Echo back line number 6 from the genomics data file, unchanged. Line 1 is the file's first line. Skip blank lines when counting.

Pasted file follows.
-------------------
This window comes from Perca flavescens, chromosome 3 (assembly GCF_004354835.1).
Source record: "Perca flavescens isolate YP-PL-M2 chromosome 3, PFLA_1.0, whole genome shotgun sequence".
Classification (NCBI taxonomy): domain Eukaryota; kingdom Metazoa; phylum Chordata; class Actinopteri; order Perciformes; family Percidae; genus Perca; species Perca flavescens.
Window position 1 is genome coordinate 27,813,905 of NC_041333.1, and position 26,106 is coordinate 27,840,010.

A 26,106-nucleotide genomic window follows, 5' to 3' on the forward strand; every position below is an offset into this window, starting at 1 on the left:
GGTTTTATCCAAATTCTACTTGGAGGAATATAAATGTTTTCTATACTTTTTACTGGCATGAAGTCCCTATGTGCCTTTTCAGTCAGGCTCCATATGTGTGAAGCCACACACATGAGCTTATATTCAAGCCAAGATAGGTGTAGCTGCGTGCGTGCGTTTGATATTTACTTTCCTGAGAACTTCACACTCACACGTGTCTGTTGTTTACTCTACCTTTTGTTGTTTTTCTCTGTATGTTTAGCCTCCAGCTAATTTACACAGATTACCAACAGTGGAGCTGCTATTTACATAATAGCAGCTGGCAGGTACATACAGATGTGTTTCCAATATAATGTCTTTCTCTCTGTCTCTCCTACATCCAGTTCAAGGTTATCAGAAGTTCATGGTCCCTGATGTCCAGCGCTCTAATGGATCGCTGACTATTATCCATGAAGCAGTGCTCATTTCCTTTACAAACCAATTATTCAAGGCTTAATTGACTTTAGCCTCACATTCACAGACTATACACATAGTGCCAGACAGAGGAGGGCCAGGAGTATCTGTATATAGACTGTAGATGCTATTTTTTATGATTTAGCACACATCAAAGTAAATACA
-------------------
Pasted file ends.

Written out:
GGTTTTATCCAAATTCTACTTGGAGGAATATAAATGTTTTCTATACTTTTTACTGGCATGAAGTCCCTATGTGCCTTTTCAGTCAGGCTCCATATGTGTGAAGCCACACACATGAGCTTATATTCAAGCCAAGATAGGTGTAGCTGCGTGCGTGCGTTTGATATTTACTTTCCTGAGAACTTCACACTCACACGTGTCTGTTGTTTACTCTACCTTTTGTTGTTTTTCTCTGTATGTTTAGCCTCCAGCTAATTTACACAGATTACCAACAGTGGAGCTGCTATTTACATAATAGCAGCTGGCAGGTACATACAGATGTGTTTCCAATATAATGTCTTTCTCTCTGTCTCTCCTACATCCAGTTCAAGGTTATCAGAAGTTCATGGTCCCTGATGTCCAGCGCTCTAATGGATCGCTGACTATTATCCATGAAGCAGTGCTCATTTCCTTTACAAACCAATTATTCAAGGCTTAATTGACTTTAGCCTCACATTCACAGACTATACACATAGTGCCAGACAGAGGAGGGCCAGGAGTATCTGTATATAGACTGTAGATGCTATTTTTTATGATTTAGCACACATCAAAGTAAATACA